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Making an application for a statutory will

There are 4 stages to consider when making an application to the Court of Protection for a statutory will.

Stage one

1.  Complete the application form (COP1), Annex A supporting information (COP1A).

2.  Draft proposed statutory will.

3.  Doctor completed medical certificate (COP3). This may take some time to obtain.

Stage two

4.  All the above COP forms are sent to the Court of Protection with a cheque for £400 (some people may be entitled to a reduction in this fee which will be discussed with you).

5.  Court of Protection will place the application before a Judge or Authorised Officer for consideration.  They will issue the application (usually within 8 weeks) and return it to the firm.  It is possible at this stage that a hearing date will be given.

6.  The issued application is served:

a)  personally upon the person it relates to;

b)  by post upon anybody affected by the application.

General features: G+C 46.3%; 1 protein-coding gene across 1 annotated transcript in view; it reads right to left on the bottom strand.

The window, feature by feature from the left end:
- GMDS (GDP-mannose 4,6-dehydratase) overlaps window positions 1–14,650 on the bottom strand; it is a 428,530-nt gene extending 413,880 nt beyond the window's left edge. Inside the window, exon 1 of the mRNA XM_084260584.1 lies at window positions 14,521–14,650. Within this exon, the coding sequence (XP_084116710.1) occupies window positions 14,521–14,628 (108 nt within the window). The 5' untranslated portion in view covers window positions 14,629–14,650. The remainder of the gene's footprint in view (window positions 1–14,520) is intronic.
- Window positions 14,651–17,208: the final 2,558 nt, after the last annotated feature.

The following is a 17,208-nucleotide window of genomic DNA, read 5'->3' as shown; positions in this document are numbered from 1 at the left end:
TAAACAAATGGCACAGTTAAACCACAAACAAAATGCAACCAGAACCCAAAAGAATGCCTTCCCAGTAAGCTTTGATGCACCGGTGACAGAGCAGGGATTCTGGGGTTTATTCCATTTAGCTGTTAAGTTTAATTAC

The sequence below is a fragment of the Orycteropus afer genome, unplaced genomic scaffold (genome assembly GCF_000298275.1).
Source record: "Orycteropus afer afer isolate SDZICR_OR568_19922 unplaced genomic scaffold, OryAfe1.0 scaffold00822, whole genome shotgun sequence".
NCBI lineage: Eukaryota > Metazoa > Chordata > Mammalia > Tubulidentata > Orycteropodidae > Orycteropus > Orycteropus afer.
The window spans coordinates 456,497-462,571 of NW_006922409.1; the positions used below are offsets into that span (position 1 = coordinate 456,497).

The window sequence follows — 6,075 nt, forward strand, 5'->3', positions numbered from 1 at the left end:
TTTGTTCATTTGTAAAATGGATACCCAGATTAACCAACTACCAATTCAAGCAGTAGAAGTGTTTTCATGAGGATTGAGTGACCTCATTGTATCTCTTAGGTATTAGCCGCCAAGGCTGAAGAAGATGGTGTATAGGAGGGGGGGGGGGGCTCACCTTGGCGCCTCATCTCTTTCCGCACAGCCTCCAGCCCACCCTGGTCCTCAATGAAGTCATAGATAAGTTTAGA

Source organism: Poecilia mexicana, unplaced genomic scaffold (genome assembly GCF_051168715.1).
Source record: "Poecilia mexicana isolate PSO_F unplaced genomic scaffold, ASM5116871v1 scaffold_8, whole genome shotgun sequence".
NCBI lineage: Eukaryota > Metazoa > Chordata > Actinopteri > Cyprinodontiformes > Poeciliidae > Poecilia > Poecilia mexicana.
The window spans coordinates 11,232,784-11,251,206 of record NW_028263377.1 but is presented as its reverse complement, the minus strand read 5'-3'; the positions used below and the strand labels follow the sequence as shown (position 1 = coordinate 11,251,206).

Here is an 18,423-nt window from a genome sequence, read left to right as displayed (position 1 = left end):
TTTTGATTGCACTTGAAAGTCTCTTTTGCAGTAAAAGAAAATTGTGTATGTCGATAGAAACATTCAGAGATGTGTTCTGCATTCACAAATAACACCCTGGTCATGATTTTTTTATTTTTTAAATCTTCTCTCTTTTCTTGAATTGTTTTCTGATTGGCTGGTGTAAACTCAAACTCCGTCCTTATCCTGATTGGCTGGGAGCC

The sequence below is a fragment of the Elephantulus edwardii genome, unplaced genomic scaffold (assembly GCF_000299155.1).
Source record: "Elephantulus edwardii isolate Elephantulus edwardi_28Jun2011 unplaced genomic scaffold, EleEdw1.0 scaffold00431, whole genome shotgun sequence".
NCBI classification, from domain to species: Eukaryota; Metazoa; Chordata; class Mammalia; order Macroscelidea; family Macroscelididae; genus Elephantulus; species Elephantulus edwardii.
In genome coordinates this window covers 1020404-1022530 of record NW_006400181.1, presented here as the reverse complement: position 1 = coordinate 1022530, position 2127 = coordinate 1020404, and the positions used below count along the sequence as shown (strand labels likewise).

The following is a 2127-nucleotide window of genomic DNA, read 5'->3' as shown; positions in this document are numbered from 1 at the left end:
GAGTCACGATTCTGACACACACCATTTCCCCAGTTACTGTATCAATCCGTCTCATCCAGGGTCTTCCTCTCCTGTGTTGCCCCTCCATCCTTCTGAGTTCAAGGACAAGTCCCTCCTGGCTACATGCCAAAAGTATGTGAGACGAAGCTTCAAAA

In both cases along with a form which allows them to notify the Court of any objections they may have about the application.

7.  Notice of service forms, once completed, are sent back to the Court of Protection.

8.  The application will also be sent to the official solicitor, who is appointed to consider the application from the point of view of the person whose Will is being considered.

Stage three

9.  The official solicitors will be in touch to confirm they have the application and to set out their fees.

10.  After they have considered the application the official solicitor will then set out what their position is and comment on the proposed Will. Usually there is an exchange of correspondence. Hopefully the issue will be agreed without the need to attend the hearing date given. It is possible to adjourn the date if it is thought that agreement is close. It is very rare for a hearing to take place.

Stage four

11.  Once the official solicitor and you have agreed the wording of the Statutory Will an Order will be made by the Court. This will state who should sign the Statutory Will.

12.  The Statutory Will is signed and sent to the Court of Protection for sealing.

13.  The Statutory Will is returned to this firm who give an undertaking to hold it to the Courts order.


There are 5 stages to consider when making an application to the Court of Protection. - See more at:

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